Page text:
Participants and procedure

Healthcare professionals, RLs, PLHIV and other relevant stakeholders will participate in the NGT workshops. A proposed sample of 18 information-rich participants will be identified and requested to participate in the workshops. Two groups of nine members per group will be purposefully selected. According to Varga-Atkins et al,52 two groups of nine members each are sufficient for an NGT workshop. At the workshop, a worksheet will be distributed to the participants to generate new ideas for the preliminary guidelines to be developed using the IM technique. This will be followed by a round-robin recording of ideas, which will be collated by a research assistant.

Next, a group discussion facilitated by the researchers and supported by a research assistant (an isiXhosa interpreter) will focus on other ideas that were generated by the participants. This will be followed by ranking and voting while prioritising the recorded ideas concerning the original items written on the draft guidelines developed previously. If 50% plus one participant agree on an item in the draft, the item will be accepted. The time taken to refine the draft will determine the number of workshops needed. Finally, discussing and editing the final guidelines will be done with the participants before they are finally written. PowerPoint presentations and hard copies of the study findings and guidelines will be shared with relevant stakeholders within 6 months after the completion of the study.

Ethics and dissemination

Ethics approval will not be required for the scoping review, which will be synthesising information from already published articles. Ethics approval for the other phases has been received from the Biomedical Research and Ethics Committee at the University of the Western Cape and the Western Cape Department of Health. We plan to obtain informed consent from all participants. Regarding the dissemination of the study results, research articles emanating from the study will be prepared and submitted for publication in scientific journals and presented at conferences and workshops aimed at improving ART adherence.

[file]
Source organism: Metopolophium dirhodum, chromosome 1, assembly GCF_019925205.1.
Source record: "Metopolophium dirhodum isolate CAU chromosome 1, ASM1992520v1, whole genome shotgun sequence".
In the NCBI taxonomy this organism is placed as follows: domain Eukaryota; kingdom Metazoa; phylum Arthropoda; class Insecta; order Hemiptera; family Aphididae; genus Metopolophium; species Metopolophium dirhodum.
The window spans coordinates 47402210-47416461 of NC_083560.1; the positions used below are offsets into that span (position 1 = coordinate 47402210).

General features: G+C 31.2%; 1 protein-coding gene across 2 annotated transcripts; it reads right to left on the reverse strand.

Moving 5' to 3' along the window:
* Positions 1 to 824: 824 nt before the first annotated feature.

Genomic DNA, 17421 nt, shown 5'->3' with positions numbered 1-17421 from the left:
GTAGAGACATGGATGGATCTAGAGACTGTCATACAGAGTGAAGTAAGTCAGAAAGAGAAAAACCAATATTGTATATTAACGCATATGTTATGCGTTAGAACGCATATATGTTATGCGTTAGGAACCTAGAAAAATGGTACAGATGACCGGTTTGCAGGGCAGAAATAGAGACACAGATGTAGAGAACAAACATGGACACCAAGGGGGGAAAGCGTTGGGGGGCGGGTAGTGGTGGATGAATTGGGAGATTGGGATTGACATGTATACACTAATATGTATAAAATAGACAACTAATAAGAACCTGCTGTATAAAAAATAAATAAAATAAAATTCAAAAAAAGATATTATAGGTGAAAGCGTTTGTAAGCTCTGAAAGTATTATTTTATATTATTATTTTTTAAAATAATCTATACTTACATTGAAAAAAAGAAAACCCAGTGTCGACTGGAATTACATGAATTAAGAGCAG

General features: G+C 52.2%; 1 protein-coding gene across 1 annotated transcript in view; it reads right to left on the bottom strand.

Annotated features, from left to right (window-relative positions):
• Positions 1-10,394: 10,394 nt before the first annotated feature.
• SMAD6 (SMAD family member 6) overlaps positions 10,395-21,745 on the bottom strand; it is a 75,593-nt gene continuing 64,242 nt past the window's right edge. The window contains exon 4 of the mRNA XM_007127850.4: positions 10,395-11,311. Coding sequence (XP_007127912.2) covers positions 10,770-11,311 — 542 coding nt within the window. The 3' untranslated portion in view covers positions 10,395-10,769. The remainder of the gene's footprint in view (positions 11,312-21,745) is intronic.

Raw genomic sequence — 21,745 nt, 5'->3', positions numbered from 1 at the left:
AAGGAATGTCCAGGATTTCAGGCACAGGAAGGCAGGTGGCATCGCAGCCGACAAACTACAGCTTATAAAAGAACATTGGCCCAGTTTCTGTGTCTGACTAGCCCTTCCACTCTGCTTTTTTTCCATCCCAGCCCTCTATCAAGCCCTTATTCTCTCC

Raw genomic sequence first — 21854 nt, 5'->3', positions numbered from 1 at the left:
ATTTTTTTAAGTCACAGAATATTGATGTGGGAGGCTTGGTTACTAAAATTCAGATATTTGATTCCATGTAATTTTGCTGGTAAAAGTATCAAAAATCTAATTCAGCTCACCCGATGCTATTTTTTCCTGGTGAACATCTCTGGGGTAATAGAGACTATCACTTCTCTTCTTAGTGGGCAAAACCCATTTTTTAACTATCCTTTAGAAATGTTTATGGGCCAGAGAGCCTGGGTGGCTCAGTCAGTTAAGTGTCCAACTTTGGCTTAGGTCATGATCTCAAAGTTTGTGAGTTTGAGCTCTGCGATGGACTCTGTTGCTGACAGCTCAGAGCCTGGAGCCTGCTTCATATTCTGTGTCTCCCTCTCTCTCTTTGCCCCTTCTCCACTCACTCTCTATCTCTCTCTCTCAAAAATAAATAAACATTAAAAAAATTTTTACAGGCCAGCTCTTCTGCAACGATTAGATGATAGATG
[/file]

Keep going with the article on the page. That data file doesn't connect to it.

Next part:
Ethics statements

Patient consent for publication


Supplementary materials

  • Supplementary Data

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  • Contributors IA and FCM conceptualised the study. IA wrote the first draft of the protocol. FCM, AN and CS provided input for subsequent drafts. All authors read and approved the final submission.

  • Funding The authors have not declared a specific grant for this research from any funding agency in the public, commercial or not-for-profit sectors.

  • Competing interests None declared.

  • Patient and public involvement Patients and/or the public were not involved in the design, or conduct, or reporting, or dissemination plans of this research.

  • Provenance and peer review Not commissioned; externally peer reviewed.

  • Supplemental material This content has been supplied by the author(s). It has not been vetted by BMJ Publishing Group Limited (BMJ) and may not have been peer-reviewed. Any opinions or recommendations discussed are solely those of the author(s) and are not endorsed by BMJ. BMJ disclaims all liability and responsibility arising from any reliance placed on the content. Where the content includes any translated material, BMJ does not warrant the accuracy and reliability of the translations (including but not limited to local regulations, clinical guidelines, terminology, drug names and drug dosages), and is not responsible for any error and/or omissions arising from translation and adaptation or otherwise.